Getting your photography right is a key step. Is the lighting right? Does the room look smaller than it is? Or bigger? Have you managed to highlight any unique amenities you have to offer? Your listing photos will be the main thing potential guests look at and if these are not up to scratch they may not even read your description. If photography is not your thing, Airbnb offers a professional photography service in some areas.
The second crucial step for creating an appealing listing is with a great description. Start by thinking back to the notes you wrote about your ideal guest and the competition in your local area. Your description should inform people of the important information, facilities available and any unique offerings. Secondly, you want to ensure that it is easy to read, with short, concise paragraphs. Finally, make sure you check your spelling and grammar.
8 . Setting up your calendar
When creating your listing, you will be given the option to fill in your hosting availability calendar. Decide the dates your room will be available for rent and set this out from the start. Remember to keep this updated. You do not want to have to cancel bookings because you forgot to block out the weekend your in-laws are coming to stay!
If you list your property across multiple platforms such as HomeAway and Booking.com then consider syncing your calendar so that you do not overbook by accident.
9. Create your T & Cs
Having people stay in your property can seem like a daunting experience, which is why you should always ensure that you have any terms and conditions and house rules in place before you start accepting guests into your home. Setting boundaries is important but also make sure they are reasonable. If your rules are perceived as being over the top, your guests may choose to ignore them anyway.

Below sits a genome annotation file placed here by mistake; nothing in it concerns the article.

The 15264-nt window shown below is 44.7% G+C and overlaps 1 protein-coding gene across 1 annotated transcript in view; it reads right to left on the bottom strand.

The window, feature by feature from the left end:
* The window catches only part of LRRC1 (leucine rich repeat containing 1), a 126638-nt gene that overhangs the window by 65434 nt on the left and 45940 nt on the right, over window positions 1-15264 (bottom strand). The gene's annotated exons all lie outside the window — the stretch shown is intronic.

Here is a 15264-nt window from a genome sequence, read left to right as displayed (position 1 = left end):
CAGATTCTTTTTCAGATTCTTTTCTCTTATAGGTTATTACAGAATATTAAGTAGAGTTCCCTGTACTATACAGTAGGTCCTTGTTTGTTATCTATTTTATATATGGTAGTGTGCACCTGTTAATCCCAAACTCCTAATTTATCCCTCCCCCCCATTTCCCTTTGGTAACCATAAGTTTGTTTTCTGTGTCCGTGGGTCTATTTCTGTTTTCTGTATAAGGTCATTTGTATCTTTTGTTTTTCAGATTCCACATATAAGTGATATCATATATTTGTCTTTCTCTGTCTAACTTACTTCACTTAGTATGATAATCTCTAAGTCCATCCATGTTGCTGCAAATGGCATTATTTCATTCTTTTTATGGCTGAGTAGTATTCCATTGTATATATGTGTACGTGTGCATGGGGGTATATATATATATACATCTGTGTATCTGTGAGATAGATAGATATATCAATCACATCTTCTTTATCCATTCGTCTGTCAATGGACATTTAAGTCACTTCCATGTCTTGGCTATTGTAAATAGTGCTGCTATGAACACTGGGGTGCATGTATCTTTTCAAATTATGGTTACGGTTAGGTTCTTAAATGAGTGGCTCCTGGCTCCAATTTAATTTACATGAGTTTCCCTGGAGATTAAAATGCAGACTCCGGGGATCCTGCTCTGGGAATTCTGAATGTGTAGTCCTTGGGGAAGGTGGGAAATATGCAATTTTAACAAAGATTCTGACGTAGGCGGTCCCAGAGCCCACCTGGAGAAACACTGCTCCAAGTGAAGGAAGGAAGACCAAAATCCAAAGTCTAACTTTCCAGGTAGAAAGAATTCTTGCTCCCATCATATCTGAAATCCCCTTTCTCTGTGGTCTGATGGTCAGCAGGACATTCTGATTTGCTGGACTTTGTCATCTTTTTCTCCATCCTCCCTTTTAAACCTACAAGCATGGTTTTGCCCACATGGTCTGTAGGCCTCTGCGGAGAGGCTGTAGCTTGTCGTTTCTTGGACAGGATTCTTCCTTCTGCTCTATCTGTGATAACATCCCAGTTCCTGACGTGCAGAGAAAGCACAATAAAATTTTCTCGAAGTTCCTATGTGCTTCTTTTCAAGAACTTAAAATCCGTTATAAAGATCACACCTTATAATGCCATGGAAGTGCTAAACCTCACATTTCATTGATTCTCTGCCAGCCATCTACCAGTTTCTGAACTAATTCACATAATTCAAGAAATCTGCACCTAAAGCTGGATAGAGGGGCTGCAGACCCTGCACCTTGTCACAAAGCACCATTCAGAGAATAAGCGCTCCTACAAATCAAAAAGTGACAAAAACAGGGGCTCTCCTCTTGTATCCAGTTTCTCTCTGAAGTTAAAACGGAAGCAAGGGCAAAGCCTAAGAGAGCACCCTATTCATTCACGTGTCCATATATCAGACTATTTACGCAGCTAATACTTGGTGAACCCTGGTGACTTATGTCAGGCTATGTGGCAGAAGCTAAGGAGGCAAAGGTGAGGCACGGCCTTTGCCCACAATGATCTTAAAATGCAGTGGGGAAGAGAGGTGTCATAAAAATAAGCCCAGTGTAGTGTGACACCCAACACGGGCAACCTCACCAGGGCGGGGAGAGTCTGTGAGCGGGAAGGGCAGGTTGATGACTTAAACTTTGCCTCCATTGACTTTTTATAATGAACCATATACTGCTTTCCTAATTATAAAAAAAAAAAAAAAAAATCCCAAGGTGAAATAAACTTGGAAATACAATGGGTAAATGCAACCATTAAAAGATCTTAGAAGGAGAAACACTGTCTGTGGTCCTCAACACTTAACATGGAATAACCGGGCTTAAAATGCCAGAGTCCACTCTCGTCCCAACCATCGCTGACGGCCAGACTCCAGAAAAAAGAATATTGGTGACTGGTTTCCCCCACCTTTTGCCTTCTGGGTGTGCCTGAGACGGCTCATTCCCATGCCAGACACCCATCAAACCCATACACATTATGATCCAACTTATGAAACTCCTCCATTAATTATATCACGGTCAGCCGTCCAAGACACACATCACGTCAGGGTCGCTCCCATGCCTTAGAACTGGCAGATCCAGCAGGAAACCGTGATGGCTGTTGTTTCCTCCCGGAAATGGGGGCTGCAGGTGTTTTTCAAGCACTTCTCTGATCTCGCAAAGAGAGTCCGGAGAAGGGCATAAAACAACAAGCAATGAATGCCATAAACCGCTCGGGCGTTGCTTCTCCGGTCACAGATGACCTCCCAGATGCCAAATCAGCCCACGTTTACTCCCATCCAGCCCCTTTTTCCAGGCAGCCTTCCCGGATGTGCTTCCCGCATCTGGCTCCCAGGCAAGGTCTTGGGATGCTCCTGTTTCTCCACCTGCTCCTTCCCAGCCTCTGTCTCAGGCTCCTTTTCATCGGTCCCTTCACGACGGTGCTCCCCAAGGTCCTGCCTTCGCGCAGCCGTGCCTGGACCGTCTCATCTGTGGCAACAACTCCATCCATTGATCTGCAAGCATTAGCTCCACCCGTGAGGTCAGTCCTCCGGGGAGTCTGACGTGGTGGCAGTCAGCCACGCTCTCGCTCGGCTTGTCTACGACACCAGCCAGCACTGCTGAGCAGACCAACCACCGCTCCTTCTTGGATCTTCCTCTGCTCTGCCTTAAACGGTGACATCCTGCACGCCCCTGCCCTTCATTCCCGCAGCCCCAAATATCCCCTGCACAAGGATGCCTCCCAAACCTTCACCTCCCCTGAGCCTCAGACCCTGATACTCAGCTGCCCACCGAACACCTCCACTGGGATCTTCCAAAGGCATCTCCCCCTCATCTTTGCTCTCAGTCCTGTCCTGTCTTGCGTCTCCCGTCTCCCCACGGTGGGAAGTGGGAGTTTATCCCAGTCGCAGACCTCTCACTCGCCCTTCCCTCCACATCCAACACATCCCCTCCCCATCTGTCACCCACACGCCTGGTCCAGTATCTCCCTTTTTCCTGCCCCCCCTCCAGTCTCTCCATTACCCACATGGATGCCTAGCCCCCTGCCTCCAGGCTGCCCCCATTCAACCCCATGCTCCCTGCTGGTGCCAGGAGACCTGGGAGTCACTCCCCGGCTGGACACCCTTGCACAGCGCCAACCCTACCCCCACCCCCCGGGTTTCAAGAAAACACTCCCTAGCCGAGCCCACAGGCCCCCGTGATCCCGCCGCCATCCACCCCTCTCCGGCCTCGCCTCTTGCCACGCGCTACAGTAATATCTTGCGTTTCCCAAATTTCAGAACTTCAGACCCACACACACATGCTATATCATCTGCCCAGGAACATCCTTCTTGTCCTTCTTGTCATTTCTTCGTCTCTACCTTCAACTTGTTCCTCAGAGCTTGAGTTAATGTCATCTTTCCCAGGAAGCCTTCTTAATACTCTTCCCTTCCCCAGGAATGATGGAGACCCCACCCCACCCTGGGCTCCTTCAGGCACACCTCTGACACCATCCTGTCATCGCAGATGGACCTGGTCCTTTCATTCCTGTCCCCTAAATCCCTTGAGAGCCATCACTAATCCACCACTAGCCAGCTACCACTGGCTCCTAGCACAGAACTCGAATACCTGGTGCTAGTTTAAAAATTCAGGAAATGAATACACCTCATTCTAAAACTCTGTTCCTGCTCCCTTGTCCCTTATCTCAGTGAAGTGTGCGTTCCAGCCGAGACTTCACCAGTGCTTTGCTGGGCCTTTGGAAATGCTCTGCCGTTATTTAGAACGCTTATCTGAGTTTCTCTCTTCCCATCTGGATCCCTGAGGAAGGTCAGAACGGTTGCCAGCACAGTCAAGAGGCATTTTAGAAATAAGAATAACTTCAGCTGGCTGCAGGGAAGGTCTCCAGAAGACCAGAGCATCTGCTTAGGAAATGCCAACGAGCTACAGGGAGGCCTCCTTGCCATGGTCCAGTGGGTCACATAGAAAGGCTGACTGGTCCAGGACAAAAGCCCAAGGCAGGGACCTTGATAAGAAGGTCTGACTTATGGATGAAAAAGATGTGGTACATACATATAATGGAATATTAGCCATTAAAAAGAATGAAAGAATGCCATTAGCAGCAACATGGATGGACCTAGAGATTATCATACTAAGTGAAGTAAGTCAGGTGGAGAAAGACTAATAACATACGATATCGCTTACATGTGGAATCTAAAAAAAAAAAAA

10 . Promote your property
If you are serious about Airbnb hosting, or you have already set up your listing but are struggling to get bookings, it may be worth promoting your listing across other platforms. You can promote your listing on Facebook, Google and LinkedIn to showcase your property. Not only will this increase the likelihood of your place being seen, it is also a great trust marker for potential guests, by showing them you are legitimate and not a scammer. Consider also listing your property on other hosting sites such as Booking.com and HomeAway.
11 . Think about tax
Whether you intend to do Airbnb as a full time job or a side venture, it is essential to check how your tax might be affected. If you are just renting out a room in your house, the Rent a Room Scheme allows you to earn up to £7,500 a year tax free. Alternatively, if you own the property that you are renting, you can choose to deduct expenses and have the first £1,000 that you earn tax free instead. If you plan to rent out your property commercially as a holiday let for the majority of the year, your property may qualify as a furnished holiday let. If you find tax confusing, it may be best to consult with an accountant or HMRC if you are not sure what is the best option for you.